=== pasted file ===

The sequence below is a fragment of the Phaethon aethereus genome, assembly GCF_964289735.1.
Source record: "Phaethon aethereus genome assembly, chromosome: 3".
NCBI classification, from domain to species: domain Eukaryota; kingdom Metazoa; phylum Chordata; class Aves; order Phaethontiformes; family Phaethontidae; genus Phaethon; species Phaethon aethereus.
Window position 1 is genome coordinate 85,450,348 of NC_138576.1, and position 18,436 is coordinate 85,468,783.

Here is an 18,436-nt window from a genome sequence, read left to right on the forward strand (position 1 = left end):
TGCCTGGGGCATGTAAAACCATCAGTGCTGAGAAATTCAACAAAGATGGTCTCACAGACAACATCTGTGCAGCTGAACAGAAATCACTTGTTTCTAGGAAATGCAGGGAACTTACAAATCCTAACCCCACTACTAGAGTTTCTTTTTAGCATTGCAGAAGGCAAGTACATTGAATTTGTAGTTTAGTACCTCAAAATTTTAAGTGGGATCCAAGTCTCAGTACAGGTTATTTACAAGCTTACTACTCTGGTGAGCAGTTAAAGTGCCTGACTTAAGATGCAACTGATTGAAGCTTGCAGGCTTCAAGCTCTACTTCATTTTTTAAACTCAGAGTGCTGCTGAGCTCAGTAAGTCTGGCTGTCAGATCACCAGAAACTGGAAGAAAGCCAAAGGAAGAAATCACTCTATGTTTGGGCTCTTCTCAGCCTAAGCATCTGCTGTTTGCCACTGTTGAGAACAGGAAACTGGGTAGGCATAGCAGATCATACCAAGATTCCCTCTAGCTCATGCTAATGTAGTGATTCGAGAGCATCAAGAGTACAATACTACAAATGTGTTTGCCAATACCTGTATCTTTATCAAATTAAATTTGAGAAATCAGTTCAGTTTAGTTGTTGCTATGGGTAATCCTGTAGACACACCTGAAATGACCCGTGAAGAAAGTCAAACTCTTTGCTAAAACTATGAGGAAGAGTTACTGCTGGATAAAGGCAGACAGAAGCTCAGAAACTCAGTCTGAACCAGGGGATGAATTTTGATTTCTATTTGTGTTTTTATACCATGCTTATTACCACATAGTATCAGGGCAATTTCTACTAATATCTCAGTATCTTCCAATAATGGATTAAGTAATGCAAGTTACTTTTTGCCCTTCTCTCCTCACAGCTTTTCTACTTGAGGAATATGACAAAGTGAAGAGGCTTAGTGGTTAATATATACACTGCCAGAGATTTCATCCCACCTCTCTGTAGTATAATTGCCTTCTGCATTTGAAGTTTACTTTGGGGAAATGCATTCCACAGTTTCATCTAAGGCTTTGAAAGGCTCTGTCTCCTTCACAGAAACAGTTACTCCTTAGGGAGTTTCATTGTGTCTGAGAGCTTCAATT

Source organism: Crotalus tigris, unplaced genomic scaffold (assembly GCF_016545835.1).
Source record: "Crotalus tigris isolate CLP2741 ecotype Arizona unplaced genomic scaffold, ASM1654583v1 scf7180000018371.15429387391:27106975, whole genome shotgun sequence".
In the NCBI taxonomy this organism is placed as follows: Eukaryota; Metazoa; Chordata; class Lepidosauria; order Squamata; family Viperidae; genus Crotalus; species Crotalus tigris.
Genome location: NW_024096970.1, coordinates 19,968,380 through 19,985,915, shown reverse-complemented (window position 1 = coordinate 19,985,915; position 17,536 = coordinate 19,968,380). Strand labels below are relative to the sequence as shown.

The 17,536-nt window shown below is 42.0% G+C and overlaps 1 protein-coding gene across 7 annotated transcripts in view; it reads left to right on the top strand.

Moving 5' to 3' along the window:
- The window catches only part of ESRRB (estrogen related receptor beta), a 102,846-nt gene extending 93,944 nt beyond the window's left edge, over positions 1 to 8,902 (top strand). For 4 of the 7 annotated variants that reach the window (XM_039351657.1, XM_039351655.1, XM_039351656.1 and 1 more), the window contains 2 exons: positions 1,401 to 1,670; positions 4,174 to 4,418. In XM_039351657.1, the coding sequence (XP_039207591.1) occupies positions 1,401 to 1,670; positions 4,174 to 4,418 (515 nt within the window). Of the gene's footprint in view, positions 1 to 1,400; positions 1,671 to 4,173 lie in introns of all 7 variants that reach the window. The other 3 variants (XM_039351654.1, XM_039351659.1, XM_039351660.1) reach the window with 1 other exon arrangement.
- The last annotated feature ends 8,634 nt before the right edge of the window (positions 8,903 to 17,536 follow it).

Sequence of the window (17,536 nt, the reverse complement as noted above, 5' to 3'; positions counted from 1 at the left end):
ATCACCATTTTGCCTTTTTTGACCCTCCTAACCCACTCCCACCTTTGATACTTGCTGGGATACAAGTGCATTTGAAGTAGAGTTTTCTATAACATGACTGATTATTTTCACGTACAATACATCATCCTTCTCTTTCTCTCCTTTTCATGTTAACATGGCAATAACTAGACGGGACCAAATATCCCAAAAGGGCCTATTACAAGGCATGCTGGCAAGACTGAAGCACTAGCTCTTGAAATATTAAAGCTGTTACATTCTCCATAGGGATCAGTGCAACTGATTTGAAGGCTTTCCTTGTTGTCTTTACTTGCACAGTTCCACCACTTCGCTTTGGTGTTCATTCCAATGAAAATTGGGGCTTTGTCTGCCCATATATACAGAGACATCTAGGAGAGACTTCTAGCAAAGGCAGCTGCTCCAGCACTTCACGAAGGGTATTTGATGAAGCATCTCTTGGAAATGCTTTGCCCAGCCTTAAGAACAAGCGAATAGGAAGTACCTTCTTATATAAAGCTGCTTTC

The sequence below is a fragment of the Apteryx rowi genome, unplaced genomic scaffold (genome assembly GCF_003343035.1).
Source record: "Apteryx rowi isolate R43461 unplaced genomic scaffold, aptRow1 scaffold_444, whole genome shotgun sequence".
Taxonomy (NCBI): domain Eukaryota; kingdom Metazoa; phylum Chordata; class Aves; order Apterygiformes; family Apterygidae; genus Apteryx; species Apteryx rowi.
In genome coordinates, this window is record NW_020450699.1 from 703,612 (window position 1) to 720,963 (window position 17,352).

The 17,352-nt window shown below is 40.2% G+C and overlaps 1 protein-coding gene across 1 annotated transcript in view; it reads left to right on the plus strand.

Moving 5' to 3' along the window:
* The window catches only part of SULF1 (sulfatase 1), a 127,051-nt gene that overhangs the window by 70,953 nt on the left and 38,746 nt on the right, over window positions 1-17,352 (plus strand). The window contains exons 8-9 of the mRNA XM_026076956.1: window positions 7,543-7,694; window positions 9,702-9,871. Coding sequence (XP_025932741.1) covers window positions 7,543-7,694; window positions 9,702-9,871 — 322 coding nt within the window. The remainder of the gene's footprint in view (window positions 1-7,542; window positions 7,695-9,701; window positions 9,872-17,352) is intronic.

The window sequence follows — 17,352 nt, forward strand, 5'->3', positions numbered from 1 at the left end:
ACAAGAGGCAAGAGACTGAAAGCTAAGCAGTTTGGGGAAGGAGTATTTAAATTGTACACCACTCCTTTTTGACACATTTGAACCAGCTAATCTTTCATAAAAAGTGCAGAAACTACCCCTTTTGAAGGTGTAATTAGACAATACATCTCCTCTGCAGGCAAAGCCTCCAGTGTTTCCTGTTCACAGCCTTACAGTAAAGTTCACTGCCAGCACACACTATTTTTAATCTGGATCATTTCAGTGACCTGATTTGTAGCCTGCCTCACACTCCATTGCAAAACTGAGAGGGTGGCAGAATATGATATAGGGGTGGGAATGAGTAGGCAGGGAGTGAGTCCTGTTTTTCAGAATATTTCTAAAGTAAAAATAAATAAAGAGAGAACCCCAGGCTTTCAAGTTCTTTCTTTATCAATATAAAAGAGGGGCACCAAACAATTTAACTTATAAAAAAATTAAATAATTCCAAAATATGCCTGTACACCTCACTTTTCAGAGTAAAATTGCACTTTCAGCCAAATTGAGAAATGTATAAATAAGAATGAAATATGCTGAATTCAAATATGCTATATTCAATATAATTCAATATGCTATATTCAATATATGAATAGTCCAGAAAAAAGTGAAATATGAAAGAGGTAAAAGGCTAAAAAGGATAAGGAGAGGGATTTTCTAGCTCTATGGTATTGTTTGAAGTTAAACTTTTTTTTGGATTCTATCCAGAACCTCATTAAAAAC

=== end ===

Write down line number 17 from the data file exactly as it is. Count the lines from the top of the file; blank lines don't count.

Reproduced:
The sequence below is a fragment of the Apteryx rowi genome, unplaced genomic scaffold (genome assembly GCF_003343035.1).